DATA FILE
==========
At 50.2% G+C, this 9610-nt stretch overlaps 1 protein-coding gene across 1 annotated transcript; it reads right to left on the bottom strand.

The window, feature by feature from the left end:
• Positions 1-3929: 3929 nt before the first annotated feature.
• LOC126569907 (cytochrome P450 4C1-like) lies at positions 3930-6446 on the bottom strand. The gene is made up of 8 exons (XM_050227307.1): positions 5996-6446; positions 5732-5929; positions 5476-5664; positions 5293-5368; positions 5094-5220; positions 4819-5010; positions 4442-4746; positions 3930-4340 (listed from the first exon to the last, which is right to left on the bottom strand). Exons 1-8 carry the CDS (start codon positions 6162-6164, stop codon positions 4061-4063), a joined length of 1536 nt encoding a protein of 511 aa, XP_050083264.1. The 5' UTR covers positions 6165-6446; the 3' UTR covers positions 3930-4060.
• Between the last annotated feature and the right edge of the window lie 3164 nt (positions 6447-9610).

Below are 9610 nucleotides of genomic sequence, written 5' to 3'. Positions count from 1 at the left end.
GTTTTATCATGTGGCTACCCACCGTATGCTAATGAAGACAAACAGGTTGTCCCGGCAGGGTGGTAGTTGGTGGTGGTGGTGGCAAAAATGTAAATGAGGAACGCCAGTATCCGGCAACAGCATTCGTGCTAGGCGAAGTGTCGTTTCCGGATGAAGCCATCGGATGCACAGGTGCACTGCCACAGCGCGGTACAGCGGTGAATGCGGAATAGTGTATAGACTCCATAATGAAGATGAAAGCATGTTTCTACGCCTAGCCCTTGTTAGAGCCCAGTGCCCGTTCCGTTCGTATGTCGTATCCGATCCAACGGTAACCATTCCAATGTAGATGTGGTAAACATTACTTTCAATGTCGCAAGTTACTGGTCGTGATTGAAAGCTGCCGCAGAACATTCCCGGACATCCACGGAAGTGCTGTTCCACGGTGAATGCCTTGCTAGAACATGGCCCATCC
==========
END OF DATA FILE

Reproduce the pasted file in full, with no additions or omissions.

At 50.2% G+C, this 9610-nt stretch overlaps 1 protein-coding gene across 1 annotated transcript; it reads right to left on the bottom strand.

The window, feature by feature from the left end:
• Positions 1-3929: 3929 nt before the first annotated feature.
• LOC126569907 (cytochrome P450 4C1-like) lies at positions 3930-6446 on the bottom strand. The gene is made up of 8 exons (XM_050227307.1): positions 5996-6446; positions 5732-5929; positions 5476-5664; positions 5293-5368; positions 5094-5220; positions 4819-5010; positions 4442-4746; positions 3930-4340 (listed from the first exon to the last, which is right to left on the bottom strand). Exons 1-8 carry the CDS (start codon positions 6162-6164, stop codon positions 4061-4063), a joined length of 1536 nt encoding a protein of 511 aa, XP_050083264.1. The 5' UTR covers positions 6165-6446; the 3' UTR covers positions 3930-4060.
• Between the last annotated feature and the right edge of the window lie 3164 nt (positions 6447-9610).

Below are 9610 nucleotides of genomic sequence, written 5' to 3'. Positions count from 1 at the left end.
GTTTTATCATGTGGCTACCCACCGTATGCTAATGAAGACAAACAGGTTGTCCCGGCAGGGTGGTAGTTGGTGGTGGTGGTGGCAAAAATGTAAATGAGGAACGCCAGTATCCGGCAACAGCATTCGTGCTAGGCGAAGTGTCGTTTCCGGATGAAGCCATCGGATGCACAGGTGCACTGCCACAGCGCGGTACAGCGGTGAATGCGGAATAGTGTATAGACTCCATAATGAAGATGAAAGCATGTTTCTACGCCTAGCCCTTGTTAGAGCCCAGTGCCCGTTCCGTTCGTATGTCGTATCCGATCCAACGGTAACCATTCCAATGTAGATGTGGTAAACATTACTTTCAATGTCGCAAGTTACTGGTCGTGATTGAAAGCTGCCGCAGAACATTCCCGGACATCCACGGAAGTGCTGTTCCACGGTGAATGCCTTGCTAGAACATGGCCCATCC